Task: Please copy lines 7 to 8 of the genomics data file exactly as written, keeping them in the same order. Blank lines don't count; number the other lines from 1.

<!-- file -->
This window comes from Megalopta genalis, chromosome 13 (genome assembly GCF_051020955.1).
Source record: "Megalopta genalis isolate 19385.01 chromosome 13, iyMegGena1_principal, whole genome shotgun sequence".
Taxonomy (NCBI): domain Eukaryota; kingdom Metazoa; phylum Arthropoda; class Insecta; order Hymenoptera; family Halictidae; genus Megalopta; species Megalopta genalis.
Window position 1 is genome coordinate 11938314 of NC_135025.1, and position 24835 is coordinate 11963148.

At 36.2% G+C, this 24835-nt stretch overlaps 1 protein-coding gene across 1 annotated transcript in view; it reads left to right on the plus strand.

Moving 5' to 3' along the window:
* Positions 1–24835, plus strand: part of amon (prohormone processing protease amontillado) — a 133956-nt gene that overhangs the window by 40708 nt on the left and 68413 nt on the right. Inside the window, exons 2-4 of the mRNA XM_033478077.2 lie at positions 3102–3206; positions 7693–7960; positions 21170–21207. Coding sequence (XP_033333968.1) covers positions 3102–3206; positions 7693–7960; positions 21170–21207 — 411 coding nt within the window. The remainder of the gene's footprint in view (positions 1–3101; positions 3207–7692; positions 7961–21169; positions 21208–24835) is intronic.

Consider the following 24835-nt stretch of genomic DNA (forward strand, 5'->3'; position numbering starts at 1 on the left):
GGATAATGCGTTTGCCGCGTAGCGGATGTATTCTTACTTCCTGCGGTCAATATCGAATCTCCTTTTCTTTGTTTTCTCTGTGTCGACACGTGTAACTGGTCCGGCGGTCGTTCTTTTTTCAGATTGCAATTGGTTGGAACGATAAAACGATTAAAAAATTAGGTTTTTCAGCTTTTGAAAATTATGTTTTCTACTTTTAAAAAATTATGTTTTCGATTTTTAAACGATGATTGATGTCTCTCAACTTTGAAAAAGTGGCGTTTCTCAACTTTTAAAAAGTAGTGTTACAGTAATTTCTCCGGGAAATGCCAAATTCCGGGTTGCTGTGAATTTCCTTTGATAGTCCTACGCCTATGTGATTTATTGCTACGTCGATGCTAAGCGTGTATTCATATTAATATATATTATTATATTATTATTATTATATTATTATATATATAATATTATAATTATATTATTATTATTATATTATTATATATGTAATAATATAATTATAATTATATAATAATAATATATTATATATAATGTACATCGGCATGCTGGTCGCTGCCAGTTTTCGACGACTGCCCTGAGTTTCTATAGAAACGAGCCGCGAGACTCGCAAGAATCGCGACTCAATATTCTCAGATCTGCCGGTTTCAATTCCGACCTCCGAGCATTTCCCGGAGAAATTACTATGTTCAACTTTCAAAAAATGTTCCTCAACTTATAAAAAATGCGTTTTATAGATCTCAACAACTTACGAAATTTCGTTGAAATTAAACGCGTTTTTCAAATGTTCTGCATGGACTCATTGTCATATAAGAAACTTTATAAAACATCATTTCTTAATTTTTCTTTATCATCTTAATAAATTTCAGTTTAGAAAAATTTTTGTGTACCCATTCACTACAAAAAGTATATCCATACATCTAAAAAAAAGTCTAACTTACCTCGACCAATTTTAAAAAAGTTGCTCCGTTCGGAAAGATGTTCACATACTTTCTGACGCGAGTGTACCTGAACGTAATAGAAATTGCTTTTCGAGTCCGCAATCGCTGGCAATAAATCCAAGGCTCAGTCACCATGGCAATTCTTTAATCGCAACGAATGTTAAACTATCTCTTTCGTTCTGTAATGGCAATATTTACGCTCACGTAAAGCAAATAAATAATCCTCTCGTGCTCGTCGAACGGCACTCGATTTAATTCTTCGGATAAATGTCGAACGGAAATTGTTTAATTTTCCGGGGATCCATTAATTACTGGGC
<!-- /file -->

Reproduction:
* Positions 1–24835, plus strand: part of amon (prohormone processing protease amontillado) — a 133956-nt gene that overhangs the window by 40708 nt on the left and 68413 nt on the right. Inside the window, exons 2-4 of the mRNA XM_033478077.2 lie at positions 3102–3206; positions 7693–7960; positions 21170–21207. Coding sequence (XP_033333968.1) covers positions 3102–3206; positions 7693–7960; positions 21170–21207 — 411 coding nt within the window. The remainder of the gene's footprint in view (positions 1–3101; positions 3207–7692; positions 7961–21169; positions 21208–24835) is intronic.

Consider the following 24835-nt stretch of genomic DNA (forward strand, 5'->3'; position numbering starts at 1 on the left):